Around the shores of Jordan Lake, a squad of outdoor enthusiasts works to cultivate environmental stewardship in youngsters through discovery-based classes and events that disguise education in a cloak of fun. Codirectors Eleanor Herr and Denise Nelson both possess a passion for nature, degrees in early-childhood education, and the creativity to combine the two into exciting programs.
Lessons and field trips designed for public- or home-schooled children instill a love of nature while adhering to the Common Core State and North Carolina Essential Standards for education. Events for kids and their families, such as a full-moon night hike with a campfire, encourage bonding that can strengthen telepathic communication during future potato-sack races. Weekly nature camps for ages 6–11 keep young brains blossoming in the summer. Jordan Lake Environment Education also hosts birthdays, replete with themed activities, coloring books, and free time for any self-provided cake and refreshments.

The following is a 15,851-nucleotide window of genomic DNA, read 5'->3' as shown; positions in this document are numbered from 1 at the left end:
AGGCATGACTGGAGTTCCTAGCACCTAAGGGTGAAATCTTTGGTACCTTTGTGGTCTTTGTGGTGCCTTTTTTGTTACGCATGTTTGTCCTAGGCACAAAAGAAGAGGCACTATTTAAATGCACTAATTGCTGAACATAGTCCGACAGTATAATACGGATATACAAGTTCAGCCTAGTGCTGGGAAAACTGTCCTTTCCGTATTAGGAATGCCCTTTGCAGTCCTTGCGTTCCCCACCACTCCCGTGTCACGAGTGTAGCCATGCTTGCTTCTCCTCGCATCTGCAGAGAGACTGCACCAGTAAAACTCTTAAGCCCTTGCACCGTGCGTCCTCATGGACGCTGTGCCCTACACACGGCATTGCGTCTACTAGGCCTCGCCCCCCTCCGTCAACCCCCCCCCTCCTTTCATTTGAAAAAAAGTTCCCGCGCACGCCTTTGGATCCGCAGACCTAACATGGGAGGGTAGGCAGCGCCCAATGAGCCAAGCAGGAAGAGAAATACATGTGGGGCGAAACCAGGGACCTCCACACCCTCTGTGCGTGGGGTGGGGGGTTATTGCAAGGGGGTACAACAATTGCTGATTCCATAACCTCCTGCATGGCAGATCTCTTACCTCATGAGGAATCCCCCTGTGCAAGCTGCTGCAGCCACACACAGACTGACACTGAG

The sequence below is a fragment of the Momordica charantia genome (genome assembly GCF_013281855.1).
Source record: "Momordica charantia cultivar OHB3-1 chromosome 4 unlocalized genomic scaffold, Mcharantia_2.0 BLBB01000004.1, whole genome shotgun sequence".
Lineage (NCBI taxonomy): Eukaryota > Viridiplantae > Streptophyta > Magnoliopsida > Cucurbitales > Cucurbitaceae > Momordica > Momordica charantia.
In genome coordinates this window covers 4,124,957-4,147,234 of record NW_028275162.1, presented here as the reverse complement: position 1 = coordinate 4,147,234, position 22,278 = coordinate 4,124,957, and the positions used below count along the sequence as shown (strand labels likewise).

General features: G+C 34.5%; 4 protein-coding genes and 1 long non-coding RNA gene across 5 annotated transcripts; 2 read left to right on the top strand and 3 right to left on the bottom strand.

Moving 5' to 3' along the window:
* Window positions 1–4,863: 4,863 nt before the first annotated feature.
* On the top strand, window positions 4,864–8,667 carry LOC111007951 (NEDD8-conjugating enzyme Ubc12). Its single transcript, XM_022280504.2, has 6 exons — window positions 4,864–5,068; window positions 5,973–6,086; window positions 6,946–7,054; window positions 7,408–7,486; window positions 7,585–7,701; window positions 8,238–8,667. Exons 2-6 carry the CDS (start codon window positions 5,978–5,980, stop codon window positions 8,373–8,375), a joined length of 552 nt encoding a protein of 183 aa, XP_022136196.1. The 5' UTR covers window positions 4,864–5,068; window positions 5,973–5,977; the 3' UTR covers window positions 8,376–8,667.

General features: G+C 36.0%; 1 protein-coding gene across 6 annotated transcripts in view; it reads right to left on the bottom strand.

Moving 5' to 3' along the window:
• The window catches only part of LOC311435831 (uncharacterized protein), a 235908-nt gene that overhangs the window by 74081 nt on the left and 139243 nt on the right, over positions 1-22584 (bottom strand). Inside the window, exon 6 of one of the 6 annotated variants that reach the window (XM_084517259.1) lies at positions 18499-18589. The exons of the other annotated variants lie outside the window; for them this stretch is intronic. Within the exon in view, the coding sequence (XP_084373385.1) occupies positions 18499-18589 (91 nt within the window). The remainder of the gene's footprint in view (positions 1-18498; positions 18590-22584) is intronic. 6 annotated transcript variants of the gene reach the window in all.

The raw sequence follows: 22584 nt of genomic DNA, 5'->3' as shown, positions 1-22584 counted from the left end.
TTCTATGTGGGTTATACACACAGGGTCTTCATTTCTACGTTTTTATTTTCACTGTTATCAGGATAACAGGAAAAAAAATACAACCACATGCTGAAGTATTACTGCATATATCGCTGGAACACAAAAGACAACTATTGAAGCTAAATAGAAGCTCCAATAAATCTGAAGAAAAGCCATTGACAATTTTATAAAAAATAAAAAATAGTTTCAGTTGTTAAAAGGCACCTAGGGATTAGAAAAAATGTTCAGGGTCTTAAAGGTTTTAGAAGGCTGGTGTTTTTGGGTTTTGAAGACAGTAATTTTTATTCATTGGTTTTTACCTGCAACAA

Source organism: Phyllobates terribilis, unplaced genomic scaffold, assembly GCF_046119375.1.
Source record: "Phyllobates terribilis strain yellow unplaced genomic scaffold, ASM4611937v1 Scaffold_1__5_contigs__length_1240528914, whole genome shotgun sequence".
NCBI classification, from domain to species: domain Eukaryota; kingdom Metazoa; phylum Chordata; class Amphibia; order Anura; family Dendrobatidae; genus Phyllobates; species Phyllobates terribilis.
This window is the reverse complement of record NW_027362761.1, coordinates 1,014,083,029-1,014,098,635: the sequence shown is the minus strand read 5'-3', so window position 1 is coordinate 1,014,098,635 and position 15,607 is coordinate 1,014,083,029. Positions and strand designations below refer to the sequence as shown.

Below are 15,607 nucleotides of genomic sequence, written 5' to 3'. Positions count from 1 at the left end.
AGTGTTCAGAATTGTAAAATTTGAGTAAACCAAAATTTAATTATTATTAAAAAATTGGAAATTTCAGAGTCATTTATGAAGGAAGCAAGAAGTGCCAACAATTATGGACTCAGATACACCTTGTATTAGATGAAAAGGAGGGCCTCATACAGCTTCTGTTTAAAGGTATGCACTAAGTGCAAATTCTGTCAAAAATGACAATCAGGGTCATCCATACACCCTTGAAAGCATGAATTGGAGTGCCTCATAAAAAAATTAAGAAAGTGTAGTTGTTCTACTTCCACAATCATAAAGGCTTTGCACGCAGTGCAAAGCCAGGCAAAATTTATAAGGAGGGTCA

Tim Langdon and his wife, Renee, founded Camp Flintlock, Inc. on a simple concept: people learn about history best if they live it. The Langdons know firsthand: they live on the property in an 18th-century-style log home that Tim and his friends built by hand. To immerse visitors in their colonial world, the Langdons host overnight camping trips where visitors can sleep in colonial-style tents, fire muskets, and string together Native American–inspired necklaces. At residential summer camps, guests even don colonial garb and participate in daily chores, such as splitting firewood and looking over their shoulder for the British. For those who just want a taste of colonial living, school field trips and day camps include activities like making beeswax candles and playing colonial games.